- International 22q11.2 Brain Behavior Consortium
- Clinical Services
- Faculty & Staff
- Contact Us
- Support Our Work
Functional Neuroimaging of Decision-Making and Reward Valuation Across Psychiatric Disorders (FNDM)
This study aims to better understand the reward and motivation system of the brain and how brain activity can change in people with bipolar disorder and major depression.We are actively recruiting individuals with bipolar disorder and major depressive disorder who are currently depressed; we aim to compare our results from these individuals to healthy controls and individuals with schizophrenia who have already completed our study.Participants should be between the ages of 18-60.
The study involves two to three visits.Participants will receive $80 for their time and effort on the first visit, $45 on the second visit, and $45 on their third visit (if asked to return for the third part of the study).Additionally, participants have a chance to win up to $120 in addition to the $45 on the second visit from the games they will play and up to $50 in addition to the $45 on the third visit.Each study visit takes 3-6 hours to complete, depending upon the study day.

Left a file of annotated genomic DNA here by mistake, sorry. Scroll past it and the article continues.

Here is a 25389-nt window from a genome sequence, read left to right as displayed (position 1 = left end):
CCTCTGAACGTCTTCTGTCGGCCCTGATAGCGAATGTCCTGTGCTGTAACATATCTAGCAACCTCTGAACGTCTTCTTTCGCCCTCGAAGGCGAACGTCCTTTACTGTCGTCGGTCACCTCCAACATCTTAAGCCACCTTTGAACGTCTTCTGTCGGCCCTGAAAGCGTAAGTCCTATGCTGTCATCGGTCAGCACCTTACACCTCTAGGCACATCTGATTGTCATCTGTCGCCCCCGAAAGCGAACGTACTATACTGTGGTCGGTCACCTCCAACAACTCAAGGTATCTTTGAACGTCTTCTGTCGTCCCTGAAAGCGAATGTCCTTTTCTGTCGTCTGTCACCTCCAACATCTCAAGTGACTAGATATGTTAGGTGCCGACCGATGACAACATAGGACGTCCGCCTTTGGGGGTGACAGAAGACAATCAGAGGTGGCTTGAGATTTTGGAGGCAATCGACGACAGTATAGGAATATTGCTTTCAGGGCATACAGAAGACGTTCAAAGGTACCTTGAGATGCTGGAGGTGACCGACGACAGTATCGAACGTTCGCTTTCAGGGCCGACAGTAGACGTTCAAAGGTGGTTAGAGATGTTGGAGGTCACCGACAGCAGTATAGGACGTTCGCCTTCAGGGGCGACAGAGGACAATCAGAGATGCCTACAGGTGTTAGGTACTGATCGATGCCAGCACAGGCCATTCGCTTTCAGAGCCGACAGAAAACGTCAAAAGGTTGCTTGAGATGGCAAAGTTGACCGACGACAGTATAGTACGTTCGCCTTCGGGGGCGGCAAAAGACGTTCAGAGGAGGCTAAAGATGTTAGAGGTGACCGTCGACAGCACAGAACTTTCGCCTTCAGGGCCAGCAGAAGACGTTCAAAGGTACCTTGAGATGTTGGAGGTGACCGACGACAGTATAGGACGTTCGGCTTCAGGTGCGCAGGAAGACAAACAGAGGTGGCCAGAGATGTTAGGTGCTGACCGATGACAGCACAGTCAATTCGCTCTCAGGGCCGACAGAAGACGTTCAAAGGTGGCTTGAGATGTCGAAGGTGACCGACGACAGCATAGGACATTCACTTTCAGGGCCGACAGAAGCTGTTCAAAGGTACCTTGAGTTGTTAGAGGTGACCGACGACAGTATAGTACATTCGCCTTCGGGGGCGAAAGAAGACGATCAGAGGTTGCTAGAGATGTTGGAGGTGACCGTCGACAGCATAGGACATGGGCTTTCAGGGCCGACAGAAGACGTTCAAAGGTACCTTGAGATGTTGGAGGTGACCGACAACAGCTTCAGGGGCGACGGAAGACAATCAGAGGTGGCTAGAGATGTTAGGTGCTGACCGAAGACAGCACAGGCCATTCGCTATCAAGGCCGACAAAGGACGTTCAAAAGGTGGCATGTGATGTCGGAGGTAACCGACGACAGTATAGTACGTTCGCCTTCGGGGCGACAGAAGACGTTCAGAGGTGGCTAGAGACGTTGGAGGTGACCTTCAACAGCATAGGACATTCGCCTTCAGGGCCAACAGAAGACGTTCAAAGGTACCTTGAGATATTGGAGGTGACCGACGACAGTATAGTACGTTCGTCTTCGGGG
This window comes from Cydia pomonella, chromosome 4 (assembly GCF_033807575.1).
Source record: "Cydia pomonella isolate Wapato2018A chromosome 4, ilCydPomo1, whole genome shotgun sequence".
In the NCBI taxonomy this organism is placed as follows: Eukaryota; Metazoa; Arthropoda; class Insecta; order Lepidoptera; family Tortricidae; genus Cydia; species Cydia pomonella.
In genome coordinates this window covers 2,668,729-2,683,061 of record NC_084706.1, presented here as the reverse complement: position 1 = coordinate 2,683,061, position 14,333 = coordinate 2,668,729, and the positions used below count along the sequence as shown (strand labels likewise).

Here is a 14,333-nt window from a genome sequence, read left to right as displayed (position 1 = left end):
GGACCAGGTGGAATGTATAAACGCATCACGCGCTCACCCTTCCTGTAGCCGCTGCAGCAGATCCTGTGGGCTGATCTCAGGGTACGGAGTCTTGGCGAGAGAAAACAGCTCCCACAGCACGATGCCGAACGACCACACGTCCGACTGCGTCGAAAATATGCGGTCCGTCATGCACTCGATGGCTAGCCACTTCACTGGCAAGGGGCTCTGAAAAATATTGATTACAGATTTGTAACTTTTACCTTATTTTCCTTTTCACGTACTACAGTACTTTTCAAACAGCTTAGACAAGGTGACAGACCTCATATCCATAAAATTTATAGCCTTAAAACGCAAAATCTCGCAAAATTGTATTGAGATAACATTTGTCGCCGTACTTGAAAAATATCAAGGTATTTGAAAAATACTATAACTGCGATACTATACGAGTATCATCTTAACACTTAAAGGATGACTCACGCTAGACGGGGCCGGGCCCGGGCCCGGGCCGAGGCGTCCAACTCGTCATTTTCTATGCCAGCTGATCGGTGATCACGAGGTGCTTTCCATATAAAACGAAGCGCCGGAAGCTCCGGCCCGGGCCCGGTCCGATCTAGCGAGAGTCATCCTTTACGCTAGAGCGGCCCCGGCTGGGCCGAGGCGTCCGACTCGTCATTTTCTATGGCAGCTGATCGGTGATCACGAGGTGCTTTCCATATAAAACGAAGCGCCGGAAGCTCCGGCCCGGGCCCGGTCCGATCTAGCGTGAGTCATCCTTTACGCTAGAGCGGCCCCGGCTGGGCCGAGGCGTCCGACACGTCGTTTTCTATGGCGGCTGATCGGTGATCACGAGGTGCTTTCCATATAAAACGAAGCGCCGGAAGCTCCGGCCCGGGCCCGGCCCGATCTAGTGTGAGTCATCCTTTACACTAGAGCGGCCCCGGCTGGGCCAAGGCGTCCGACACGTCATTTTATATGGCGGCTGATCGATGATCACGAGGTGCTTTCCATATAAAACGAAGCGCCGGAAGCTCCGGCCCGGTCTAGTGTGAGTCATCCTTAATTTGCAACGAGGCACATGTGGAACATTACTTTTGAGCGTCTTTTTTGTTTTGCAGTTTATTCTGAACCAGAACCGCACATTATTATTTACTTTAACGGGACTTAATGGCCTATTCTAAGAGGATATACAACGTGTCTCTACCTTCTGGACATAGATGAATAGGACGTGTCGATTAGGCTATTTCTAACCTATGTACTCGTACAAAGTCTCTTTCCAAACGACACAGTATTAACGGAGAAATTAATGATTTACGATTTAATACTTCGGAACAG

The first visit involves clinical interviews as well as self-report questionnaires asking about the participant’s feelings, emotions, and behaviors.Participants will also complete computerized tasks that include memory and puzzle-like problems, and they may have a small blood sample drawn.
On the second visit, participants will be asked to complete a one-hour MRI scan, during which they will play games that will allow them the chance to win money.The second visit also involves additional interview questions.Lastly, participants will play some gambling-like games on the computer, which will give them another chance to win money.
If participants qualify for the third visit, they will be asked to complete a second one-hour MRI scan, during which they will be performing a decision-making task. Participants may also complete additional self-report questionnaires on this day.
Principal Investigator: Daniel Wolf, M.D., Ph.D.
Back to Top